The Five-Year Engagement

September 8, 2012

The Five-Year Engagement
" A comedy about the journey between popping the question and tying the knot."
★★★ 

A year after Tom Solomon (Jason Segel) and Violet Barnes (Emily Blunt) begin dating, he proposes. They start planning the wedding, but when Violet receives the opportunity to work at the the University of Michigan, she has to relocate for two years and they put off their marriage for the time being. Tom leaves his job as a sous chef to go with her, but in Michigan, he can only land a job in a deli while his best friend Alex (Chris Pratt) not only gets the promotion that should have been Tom's, but gets married. When Violet is offered a promotion, meaning she'll need to stay at the university for a few more years, the wedding is put off again. The five-year period gives Tom and Violet time to question whether they are really meant to be married after all.

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I honestly thought this movie would be like any other rom-com movies Hollywood ever produced : those which offered nothing but delicate sweetness and stupid jokes which were truly unreliable. But then, Engagement came with the odd and oldschool traditional romantic comedy, which offered an actual (and believable) imperfection, oddness, and refreshingly funny jokes. I would say the pairing of Nicholas Stroller and Jason Segel as Director/Screenwriter did help to boost up more (remember Forgetting Sarah Marshall?). Engagement brought an old-school boy-meets-girl formula which was romantic, painful, humiliating and truly honest, which were rare.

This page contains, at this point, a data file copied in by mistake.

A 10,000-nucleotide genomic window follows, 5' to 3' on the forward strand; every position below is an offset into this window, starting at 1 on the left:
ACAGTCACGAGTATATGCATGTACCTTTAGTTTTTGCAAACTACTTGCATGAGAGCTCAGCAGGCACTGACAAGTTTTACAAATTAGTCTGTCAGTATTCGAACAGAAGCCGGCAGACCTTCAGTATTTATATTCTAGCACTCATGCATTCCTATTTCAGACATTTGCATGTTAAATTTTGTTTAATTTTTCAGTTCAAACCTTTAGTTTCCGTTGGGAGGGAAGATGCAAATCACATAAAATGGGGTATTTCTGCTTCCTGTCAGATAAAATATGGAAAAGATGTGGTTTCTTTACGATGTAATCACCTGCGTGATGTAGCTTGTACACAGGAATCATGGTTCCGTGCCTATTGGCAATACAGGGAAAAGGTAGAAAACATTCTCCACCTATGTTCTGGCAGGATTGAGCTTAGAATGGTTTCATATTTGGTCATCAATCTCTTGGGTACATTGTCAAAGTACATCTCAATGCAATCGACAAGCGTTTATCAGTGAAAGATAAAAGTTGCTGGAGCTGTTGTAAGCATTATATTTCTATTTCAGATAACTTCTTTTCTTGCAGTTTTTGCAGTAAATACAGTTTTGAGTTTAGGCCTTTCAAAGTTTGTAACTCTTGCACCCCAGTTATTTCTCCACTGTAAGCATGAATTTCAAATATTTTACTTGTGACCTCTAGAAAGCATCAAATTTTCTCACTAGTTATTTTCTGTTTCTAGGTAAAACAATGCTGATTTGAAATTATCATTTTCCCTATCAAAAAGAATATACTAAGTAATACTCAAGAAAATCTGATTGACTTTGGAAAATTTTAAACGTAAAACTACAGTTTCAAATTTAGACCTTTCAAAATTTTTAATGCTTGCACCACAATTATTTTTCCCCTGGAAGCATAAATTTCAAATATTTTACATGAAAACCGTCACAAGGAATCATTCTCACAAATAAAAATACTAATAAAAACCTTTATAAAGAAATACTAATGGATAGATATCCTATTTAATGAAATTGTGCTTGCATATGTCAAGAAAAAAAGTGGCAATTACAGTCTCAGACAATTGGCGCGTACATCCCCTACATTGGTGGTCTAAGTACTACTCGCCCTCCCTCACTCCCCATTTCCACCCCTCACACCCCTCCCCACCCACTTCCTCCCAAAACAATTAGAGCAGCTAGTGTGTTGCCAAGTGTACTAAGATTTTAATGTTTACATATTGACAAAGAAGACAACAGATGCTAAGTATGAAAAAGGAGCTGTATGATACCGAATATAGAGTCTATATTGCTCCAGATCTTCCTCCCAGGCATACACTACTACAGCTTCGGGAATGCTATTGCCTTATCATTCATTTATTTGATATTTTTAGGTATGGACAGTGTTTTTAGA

Centered in Tom (Jason Segel), a rising sous-chef in a noted fine-dining restaurant in San Fransisco and his fiancée Violet (Emily Blunt), a post-doctoral psychology student, both wanting to have a perfect and unforgettable wedding. They planned everything right, until Violet got his dream job as a researcher in Michigan, which forced them to move out to Michigan, leaving Tom's rising career and their wedding-dream behind. The storyline was pretty common and predictable, though some twists were added. The plot was slow but meaningful; it was enjoyably boring. I would say that the script was pretty genius; it was brutally honest, defining all the dilemmas Tom and Violet had. What caught my mind was the donut metaphor : whether you want to wait for the non-exist or just go for whatever comes forward? And oh! How I love the fast-zippy ending. Brilliant!



Good on job on the well-crafted talents' pick. Emily Blunt (who shone in Devil Wears Prada as Miranda Priestly's size-zero former assistant) and Jason Segel played Tom and Kate really well; I believe their chemistry, I adore their oddness, I envy their love towards each other. Also for Chris Pratt and Alison Brie who stole every scenes they were in; I love them as sister, best man, and the best as a couple, the unique and soon-grown-mature-and-responsible parents. Not to mention Rhys Ifans who portrayed Winton beautifully; the sexy-suave co-worker slash rivalry crush.


What's not to love? I personally engaged to this movie. I can't say it's a great movie or what; all I can say is that I love it. Do I recommend you to watch it? Yes, dearly.

Suzie : "This is supposed to be exciting. It's your wedding - you only get a few of these!"

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